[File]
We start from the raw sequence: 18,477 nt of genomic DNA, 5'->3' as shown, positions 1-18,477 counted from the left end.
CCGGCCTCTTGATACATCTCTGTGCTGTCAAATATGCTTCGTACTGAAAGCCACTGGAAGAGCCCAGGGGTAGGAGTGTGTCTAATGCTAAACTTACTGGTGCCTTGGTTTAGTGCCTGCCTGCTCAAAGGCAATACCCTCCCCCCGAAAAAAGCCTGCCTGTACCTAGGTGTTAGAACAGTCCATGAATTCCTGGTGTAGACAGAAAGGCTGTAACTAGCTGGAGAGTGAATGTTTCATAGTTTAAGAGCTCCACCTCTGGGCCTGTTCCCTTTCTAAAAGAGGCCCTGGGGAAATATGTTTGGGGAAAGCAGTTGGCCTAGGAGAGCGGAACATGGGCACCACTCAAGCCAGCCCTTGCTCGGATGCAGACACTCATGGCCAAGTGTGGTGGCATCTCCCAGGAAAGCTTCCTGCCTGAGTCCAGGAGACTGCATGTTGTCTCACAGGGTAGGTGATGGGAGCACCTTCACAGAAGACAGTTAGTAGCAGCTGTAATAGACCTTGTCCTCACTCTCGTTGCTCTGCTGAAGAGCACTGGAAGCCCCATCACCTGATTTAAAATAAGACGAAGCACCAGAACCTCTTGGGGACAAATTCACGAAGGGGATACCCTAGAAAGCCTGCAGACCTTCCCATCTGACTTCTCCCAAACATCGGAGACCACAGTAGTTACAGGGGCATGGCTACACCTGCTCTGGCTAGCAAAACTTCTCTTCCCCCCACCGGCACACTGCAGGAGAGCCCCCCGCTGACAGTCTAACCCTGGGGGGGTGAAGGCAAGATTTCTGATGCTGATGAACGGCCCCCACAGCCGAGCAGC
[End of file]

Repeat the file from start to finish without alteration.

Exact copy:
We start from the raw sequence: 18,477 nt of genomic DNA, 5'->3' as shown, positions 1-18,477 counted from the left end.
CCGGCCTCTTGATACATCTCTGTGCTGTCAAATATGCTTCGTACTGAAAGCCACTGGAAGAGCCCAGGGGTAGGAGTGTGTCTAATGCTAAACTTACTGGTGCCTTGGTTTAGTGCCTGCCTGCTCAAAGGCAATACCCTCCCCCCGAAAAAAGCCTGCCTGTACCTAGGTGTTAGAACAGTCCATGAATTCCTGGTGTAGACAGAAAGGCTGTAACTAGCTGGAGAGTGAATGTTTCATAGTTTAAGAGCTCCACCTCTGGGCCTGTTCCCTTTCTAAAAGAGGCCCTGGGGAAATATGTTTGGGGAAAGCAGTTGGCCTAGGAGAGCGGAACATGGGCACCACTCAAGCCAGCCCTTGCTCGGATGCAGACACTCATGGCCAAGTGTGGTGGCATCTCCCAGGAAAGCTTCCTGCCTGAGTCCAGGAGACTGCATGTTGTCTCACAGGGTAGGTGATGGGAGCACCTTCACAGAAGACAGTTAGTAGCAGCTGTAATAGACCTTGTCCTCACTCTCGTTGCTCTGCTGAAGAGCACTGGAAGCCCCATCACCTGATTTAAAATAAGACGAAGCACCAGAACCTCTTGGGGACAAATTCACGAAGGGGATACCCTAGAAAGCCTGCAGACCTTCCCATCTGACTTCTCCCAAACATCGGAGACCACAGTAGTTACAGGGGCATGGCTACACCTGCTCTGGCTAGCAAAACTTCTCTTCCCCCCACCGGCACACTGCAGGAGAGCCCCCCGCTGACAGTCTAACCCTGGGGGGGTGAAGGCAAGATTTCTGATGCTGATGAACGGCCCCCACAGCCGAGCAGC